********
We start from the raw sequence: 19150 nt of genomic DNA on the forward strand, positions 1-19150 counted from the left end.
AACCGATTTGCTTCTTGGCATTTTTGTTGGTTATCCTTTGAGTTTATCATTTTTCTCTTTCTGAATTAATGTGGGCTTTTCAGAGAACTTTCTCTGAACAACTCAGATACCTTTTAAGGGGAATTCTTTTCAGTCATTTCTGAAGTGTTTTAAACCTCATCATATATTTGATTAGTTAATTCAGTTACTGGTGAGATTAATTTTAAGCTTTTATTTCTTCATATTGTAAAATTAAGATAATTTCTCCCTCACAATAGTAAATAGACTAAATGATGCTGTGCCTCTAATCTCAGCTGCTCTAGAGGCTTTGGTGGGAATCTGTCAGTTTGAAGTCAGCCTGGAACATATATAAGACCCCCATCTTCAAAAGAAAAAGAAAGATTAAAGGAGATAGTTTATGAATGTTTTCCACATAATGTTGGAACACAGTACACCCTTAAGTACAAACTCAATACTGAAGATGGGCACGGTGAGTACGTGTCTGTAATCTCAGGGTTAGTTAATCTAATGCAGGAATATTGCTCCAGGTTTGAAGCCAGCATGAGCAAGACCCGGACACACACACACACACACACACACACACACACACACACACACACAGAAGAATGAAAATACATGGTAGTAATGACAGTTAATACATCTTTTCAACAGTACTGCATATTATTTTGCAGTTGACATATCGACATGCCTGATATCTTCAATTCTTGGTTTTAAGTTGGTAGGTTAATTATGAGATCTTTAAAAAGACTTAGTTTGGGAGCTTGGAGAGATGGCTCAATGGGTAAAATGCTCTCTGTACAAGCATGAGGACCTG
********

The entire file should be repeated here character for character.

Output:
We start from the raw sequence: 19150 nt of genomic DNA on the forward strand, positions 1-19150 counted from the left end.
AACCGATTTGCTTCTTGGCATTTTTGTTGGTTATCCTTTGAGTTTATCATTTTTCTCTTTCTGAATTAATGTGGGCTTTTCAGAGAACTTTCTCTGAACAACTCAGATACCTTTTAAGGGGAATTCTTTTCAGTCATTTCTGAAGTGTTTTAAACCTCATCATATATTTGATTAGTTAATTCAGTTACTGGTGAGATTAATTTTAAGCTTTTATTTCTTCATATTGTAAAATTAAGATAATTTCTCCCTCACAATAGTAAATAGACTAAATGATGCTGTGCCTCTAATCTCAGCTGCTCTAGAGGCTTTGGTGGGAATCTGTCAGTTTGAAGTCAGCCTGGAACATATATAAGACCCCCATCTTCAAAAGAAAAAGAAAGATTAAAGGAGATAGTTTATGAATGTTTTCCACATAATGTTGGAACACAGTACACCCTTAAGTACAAACTCAATACTGAAGATGGGCACGGTGAGTACGTGTCTGTAATCTCAGGGTTAGTTAATCTAATGCAGGAATATTGCTCCAGGTTTGAAGCCAGCATGAGCAAGACCCGGACACACACACACACACACACACACACACACACACACACACACACAGAAGAATGAAAATACATGGTAGTAATGACAGTTAATACATCTTTTCAACAGTACTGCATATTATTTTGCAGTTGACATATCGACATGCCTGATATCTTCAATTCTTGGTTTTAAGTTGGTAGGTTAATTATGAGATCTTTAAAAAGACTTAGTTTGGGAGCTTGGAGAGATGGCTCAATGGGTAAAATGCTCTCTGTACAAGCATGAGGACCTG